Five organisations have signed up to the government’s pilot Global Talent Scheme (GTS) program, launched in July in a bid to make it easier for big business and tech start-ups to hire overseas talent for highly skilled roles.
Medical device-maker Cochlear, SFDC Australia (better known as Salesforce), miner Rio Tinto and workplace health and safety app-maker SafetyCulture have signed up to the 12 months trial in the ‘established business’ stream of the scheme.
Quantum technology start-up Q-CTRL is the first to access a scheme agreement under the ‘start-up stream’, the government revealed today.
"Australia’s skilled migration program is about recruiting the best and brightest migrants – those who are going to work, help grow the economy and commit to Australian values," Minister for Immigration, Citizenship and Multicultural Affairs David Coleman said in a statement.
"Australia’s skilled migration program is about recruiting the best and brightest migrants – those who are going to work, help grow the economy and commit to Australian values," he added.
In its mid-year economic financial outlook (MYEFO), released this week, the government committed $12.9 million over three years towards a ‘Global Talent Initiative’
It said the initiative (GTI) builds on the GTS as well as its Business Innovation and Investment program, and Distinguished Talent program.
The GTI will “allocate up to 5,000 places drawn from the non-nominated and non-sponsored skilled cohort of the annual migration program” the document states.
The initiative will also involve the promotion of the country “to skilled individuals in key overseas locations” including the USA, India, Europe and Singapore.
The GTS pilot was touted as a fix for the restrictive nature of the Temporary Skilled Shortage (TSS) visa which was introduced in March. The TSS – which replaced the 457 visa class – tightened the requirements for individuals wanting to get an employer sponsored work visa in Australia.
The list of eligible occupations was shortened, stricter English language requirements were introduced and the overall cost of the visa was raised. As under the previous visa regime, businesses sponsoring workers must demonstrate they are unable to source suitable individuals in Australia.
Workers sponsored under the GTS are issued a four-year Temporary Skill Shortage visa will be issued with permanent residence able to be applied for after three years.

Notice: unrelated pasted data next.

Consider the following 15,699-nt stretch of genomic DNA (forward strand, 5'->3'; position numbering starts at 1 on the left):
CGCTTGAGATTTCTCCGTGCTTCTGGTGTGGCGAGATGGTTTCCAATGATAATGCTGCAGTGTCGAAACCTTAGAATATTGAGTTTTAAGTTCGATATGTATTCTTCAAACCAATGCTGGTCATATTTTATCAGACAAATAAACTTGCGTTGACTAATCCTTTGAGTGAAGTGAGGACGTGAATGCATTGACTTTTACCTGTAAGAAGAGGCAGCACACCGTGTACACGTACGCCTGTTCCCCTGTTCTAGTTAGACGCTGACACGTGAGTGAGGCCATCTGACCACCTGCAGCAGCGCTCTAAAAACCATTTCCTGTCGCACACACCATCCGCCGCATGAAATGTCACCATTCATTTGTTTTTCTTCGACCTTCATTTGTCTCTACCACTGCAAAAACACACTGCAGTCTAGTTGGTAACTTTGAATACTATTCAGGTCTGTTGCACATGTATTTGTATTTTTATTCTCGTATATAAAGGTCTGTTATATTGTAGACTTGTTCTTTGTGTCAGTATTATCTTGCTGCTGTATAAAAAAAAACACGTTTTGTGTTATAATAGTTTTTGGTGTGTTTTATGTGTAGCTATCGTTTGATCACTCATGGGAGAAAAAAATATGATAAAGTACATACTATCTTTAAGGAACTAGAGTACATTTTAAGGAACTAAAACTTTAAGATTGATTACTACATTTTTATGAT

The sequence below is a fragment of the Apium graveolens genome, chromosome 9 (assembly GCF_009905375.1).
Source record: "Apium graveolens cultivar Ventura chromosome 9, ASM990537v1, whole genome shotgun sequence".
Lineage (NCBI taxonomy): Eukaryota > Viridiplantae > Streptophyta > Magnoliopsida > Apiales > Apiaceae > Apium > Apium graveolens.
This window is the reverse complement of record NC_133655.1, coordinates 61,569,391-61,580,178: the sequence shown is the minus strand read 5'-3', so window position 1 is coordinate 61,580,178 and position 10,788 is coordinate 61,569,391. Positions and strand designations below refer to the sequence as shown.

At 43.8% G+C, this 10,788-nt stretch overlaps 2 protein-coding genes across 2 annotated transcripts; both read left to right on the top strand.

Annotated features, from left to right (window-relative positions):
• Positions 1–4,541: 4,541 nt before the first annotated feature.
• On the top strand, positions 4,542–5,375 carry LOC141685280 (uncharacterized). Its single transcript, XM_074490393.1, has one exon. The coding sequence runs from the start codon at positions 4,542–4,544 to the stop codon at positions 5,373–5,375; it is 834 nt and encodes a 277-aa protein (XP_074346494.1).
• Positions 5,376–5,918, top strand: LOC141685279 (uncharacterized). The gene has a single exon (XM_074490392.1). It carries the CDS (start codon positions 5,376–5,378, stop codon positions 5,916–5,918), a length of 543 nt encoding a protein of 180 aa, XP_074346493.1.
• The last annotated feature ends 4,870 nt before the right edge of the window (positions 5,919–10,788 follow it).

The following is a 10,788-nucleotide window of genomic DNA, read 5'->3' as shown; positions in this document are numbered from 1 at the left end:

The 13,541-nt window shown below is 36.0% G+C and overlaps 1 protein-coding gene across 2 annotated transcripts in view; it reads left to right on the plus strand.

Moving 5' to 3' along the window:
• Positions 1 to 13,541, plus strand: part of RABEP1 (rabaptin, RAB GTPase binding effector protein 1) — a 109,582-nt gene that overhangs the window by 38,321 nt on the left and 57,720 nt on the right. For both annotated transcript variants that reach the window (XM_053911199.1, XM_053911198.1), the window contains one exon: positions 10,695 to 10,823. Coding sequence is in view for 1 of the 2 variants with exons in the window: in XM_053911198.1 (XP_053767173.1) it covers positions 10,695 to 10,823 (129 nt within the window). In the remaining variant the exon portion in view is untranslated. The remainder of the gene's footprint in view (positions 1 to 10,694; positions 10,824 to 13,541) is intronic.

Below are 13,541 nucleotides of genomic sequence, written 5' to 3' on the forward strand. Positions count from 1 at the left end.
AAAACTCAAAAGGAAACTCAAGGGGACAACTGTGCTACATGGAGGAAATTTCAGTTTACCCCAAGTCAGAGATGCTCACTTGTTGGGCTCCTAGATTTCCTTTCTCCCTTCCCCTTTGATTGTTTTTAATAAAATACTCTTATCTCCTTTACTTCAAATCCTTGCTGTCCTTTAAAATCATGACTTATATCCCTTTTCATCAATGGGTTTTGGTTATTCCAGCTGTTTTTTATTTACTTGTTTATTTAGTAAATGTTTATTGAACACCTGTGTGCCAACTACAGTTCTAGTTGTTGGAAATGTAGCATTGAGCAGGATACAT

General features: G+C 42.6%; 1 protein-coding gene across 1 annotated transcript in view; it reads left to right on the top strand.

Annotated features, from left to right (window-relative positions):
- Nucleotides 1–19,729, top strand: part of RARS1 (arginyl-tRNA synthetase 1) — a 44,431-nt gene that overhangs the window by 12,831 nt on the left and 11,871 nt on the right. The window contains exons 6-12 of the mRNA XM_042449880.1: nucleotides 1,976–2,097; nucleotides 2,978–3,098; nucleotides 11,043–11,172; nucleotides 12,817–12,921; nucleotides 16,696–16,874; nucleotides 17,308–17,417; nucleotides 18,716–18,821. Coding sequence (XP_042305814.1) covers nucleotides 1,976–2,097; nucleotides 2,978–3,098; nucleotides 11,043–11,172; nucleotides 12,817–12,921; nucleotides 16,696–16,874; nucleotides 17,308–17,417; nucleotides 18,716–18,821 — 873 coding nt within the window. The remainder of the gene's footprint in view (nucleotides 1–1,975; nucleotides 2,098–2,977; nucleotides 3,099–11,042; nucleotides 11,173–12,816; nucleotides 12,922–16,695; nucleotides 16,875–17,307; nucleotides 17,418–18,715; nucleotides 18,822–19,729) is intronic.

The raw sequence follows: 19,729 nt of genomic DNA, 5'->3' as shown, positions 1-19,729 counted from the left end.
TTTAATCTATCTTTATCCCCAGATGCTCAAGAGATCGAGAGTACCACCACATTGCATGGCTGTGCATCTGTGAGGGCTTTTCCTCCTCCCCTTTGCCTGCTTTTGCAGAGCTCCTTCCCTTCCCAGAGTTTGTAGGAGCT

Speaking in March at a Senate Select Committee on the Future of Work and Workers, Atlassian co-founder Mike Cannon-Brookes said the scrapping of the 457 temporary visa class had “damaged Australia’s reputation in the largest industry in the world”.
“We’ve said to the global tech industry, we are fundamentally closed for business,” he said.
Google, whose submission to the government’s public consultation on the development of a digital economy strategy was made public in January, has also criticised the government’s changes to the visa system.
“Business-critical skills have been excluded from the longer term visa categories that are necessary to attract workers with the knowledge and experience required to train younger Australian employees,” Google argued in its submission.
The government said it was “continuing to work with industry on the implementation and refinement of the scheme” to ensure it delivers on its aim to offer “more flexible visa arrangements to help attract global talent to Australia”.
Startups’ eligibility to access the scheme will be determined by a new independent expert panel made up of “members from a cross-section of the Australian startup sector and emerging technological industries”.
A survey by specialist recruiters Robert Half in September found 93 per cent of chief information officers support the scheme. A little over half (56 per cent) of the CIOs questioned believed the GTS will succeed in reducing the IT skills shortage in Australia. A similar number said it would help increase productivity.
Commenting today, Cochlear chief executive officer, Dig Howitt said the GTS was a “positive step forward” towards securing a pipeline of international technology talent.
"Australian companies, like Cochlear can only succeed on the world stage if we have access to global talent," he said.
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